Google Removing More Of Its Preinstalled Bloatware In Future Android Builds

One of the first things we all do when firing up a new smartphone for the first time is to see which unwanted apps we're allowed to uninstall. It's not just wireless carriers and smartphone manufactures that are guilty of pre-loading their software on our phones, but also Google, which doesn't let phone makers cherry pick its apps. The good news is, Google's trimming the selection of apps that are required.

At this point you might be wondering, "Isn't Android open source and free?" True and true, and any manufacturer or individual can do pretty much anything they please with the platform. That's why some OSes based off of Android look nothing like what you're used to seeing on smartphones, such as Amazon's FireOS and what you saw on the now-defunct Nook tablet that Barnes & Noble used to sell.

Xperia X3

That's all well and good, but if a manufacturer wants to include Google's Gmail app, which itself isn't a part of Android, they must install Google's entire apps suite. It's an all or nothing type of deal, and it's how you end up with certain apps that you may or may not want on your phone.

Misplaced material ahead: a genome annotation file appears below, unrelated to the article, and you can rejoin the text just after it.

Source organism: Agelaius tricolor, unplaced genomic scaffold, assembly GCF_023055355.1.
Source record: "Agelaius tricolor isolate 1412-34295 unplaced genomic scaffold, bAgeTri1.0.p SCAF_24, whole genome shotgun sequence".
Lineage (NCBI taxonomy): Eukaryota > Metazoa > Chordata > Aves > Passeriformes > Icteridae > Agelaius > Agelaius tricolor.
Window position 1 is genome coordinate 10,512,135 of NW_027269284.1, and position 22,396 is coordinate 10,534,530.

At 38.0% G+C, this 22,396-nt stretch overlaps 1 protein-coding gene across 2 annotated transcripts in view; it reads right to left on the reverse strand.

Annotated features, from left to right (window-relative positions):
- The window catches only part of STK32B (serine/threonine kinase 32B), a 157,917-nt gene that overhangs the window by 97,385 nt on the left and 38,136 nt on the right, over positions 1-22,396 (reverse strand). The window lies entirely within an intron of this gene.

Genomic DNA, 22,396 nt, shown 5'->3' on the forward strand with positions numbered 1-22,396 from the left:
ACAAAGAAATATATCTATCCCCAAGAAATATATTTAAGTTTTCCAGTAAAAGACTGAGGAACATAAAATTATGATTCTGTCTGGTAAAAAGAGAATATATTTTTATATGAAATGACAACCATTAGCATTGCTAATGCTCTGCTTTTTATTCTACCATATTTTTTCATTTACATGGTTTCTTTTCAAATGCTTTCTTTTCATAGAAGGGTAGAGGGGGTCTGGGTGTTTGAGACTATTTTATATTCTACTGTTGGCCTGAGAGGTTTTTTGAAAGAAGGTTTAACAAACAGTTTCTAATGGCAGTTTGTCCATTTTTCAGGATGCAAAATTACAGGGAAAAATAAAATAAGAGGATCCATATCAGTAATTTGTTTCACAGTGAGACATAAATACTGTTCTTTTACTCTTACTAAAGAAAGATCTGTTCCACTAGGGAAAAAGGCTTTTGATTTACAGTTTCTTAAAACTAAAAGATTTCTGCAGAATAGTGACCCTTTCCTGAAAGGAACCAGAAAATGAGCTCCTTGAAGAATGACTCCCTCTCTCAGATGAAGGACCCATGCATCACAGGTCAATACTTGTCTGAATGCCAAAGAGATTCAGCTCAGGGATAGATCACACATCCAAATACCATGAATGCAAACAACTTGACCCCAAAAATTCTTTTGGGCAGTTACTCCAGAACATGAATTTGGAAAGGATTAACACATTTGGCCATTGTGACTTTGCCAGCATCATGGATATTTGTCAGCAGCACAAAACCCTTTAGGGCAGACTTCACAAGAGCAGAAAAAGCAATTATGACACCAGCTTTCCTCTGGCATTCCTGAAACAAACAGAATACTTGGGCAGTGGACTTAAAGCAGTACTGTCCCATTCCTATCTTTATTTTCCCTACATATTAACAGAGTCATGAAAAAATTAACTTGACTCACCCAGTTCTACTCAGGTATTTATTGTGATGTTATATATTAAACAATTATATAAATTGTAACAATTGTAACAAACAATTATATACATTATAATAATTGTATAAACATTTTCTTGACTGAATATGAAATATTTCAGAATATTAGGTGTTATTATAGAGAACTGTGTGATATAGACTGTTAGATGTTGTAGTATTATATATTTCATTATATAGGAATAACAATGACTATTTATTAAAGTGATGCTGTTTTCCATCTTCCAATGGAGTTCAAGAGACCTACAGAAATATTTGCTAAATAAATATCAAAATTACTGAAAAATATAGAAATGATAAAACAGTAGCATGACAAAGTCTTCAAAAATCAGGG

According to Android Central, Google is reducing the number of apps that phone makers must install in order to have a Google approved version of Android. Google+ is out, which some took as a sign that Google was abandoning its social network. However, that's not the case -- in addition to Google+, phone makers no longer have to install Google Play Games, Google Play Books, and Google Newsstand. These join Google Earth and Google Keep, a pair of apps that previously were also once required but later removed.

If your Android device doesn't come with the above mentioned apps, you can still grab them from Google Play and they'll receive updates as normal. They're just no longer required.

Kudos to Google for cutting back the bloat. Now if only wireless carriers and phone makers would follow Google's lead.

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